The scallop shell, often found on the shores in Galicia, has long been the symbol of the Camino de Santiago. Over the centuries the scallop shell has taken on mythical, metaphorical and practical meanings, even if its relevance may actually derive from the desire of pilgrims to take home a souvenir.
Two versions of the most common myth about the origin of the symbol concern the death of Saint James, who was martyred by beheading in Jerusalem in 44 AD. According to Spanish legends he had spent time preaching the gospel in Spain, but returned to Judea upon seeing a vision of the Virgin Mary on the bank of the Ebro river.
The scallop shell also acts as a metaphor. The grooves in the shell, which come together at a single point, represent the various routes pilgrims traveled, eventually arriving at a single destination: the tomb of James in Santiago de Compostela. The shell is also a metaphor for the pilgrim. As the waves of the ocean wash scallop shells up on the shores of Galicia, God's hand also guides the pilgrims to Santiago.
The scallop shell also served practical purposes for pilgrims on the Camino de Santiago. The shell was the right size for gathering water to drink or for eating out of as a makeshift bowl.
The pilgrim's staff is a walking stick used by pilgrims to the shrine of Santiago de Compostela in Spain. Generally, the stick has a hook on it so that something may be hung from it. The walking stick sometimes has a cross piece on it.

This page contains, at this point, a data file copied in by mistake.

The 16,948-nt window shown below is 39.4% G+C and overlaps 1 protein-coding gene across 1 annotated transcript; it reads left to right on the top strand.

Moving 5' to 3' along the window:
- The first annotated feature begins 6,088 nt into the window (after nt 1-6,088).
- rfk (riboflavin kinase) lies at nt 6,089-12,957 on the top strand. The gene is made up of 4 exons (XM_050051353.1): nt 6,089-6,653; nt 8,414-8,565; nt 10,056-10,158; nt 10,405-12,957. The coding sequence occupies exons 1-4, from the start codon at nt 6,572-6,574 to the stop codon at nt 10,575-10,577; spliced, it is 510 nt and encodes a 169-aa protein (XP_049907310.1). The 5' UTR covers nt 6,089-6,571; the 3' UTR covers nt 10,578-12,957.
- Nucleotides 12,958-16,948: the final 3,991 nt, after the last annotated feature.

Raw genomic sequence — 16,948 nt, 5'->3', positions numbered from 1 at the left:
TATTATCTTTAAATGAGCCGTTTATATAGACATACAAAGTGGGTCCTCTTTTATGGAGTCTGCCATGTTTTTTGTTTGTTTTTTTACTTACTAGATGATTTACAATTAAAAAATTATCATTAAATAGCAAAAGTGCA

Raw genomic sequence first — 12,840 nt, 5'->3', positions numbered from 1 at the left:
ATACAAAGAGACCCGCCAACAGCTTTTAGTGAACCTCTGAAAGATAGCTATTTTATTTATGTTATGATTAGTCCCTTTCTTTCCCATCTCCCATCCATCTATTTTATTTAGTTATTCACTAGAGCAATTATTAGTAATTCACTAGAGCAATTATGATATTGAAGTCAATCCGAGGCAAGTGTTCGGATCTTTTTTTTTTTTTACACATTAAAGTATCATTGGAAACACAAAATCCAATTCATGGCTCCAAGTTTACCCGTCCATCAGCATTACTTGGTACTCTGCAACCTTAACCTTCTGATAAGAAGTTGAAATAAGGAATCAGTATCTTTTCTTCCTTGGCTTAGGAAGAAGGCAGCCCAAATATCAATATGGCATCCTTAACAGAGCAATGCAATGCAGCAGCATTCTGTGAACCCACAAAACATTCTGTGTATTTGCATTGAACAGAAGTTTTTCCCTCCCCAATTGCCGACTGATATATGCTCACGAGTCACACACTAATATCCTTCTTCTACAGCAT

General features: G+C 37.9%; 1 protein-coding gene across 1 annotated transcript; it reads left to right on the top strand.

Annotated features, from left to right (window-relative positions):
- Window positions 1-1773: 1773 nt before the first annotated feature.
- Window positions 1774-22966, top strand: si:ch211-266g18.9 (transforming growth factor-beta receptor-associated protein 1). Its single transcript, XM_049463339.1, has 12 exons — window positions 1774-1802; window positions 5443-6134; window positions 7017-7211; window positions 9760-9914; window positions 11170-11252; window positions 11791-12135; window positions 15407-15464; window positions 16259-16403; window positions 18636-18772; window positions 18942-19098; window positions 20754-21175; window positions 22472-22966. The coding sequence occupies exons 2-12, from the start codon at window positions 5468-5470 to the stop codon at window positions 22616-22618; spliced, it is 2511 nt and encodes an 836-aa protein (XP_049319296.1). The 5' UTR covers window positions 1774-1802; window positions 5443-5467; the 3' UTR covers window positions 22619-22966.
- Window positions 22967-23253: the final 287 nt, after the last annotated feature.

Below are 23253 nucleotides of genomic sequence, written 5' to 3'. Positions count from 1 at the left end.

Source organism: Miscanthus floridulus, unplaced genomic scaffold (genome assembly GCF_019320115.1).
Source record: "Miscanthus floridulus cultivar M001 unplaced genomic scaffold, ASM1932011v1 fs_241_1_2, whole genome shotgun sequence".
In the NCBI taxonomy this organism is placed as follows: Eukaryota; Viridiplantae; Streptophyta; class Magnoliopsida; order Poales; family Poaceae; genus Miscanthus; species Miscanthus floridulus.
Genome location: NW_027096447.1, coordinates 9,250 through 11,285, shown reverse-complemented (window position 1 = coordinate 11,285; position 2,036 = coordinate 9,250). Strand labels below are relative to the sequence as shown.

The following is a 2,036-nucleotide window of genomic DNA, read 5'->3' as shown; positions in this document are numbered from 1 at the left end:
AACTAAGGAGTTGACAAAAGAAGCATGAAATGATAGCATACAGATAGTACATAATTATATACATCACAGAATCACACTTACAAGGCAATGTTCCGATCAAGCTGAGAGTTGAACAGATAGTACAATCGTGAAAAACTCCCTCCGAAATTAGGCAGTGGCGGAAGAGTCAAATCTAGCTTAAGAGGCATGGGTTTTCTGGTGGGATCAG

The earliest records of visits paid to the shrine dedicated to St. James at Santiago de Compostela date from the 9th century, in the time of the Kingdom of Asturias. The pilgrimage to the shrine became the most renowned medieval pilgrimage, and it became customary for those who returned from Compostela to carry back with them a Galician scallop shell as proof of their completion of the journey. This practice was gradually extended to other pilgrimages.
The earliest recorded pilgrims from beyond the Pyrenees visited the shrine in the middle of the 11th century, but it seems that it was not until a century later that large numbers of pilgrims from abroad were regularly journeying there. The earliest records of pilgrims that arrived from England belong to the period between 1092 and 1105. However, by the early 12th century the pilgrimage had become a highly organized affair.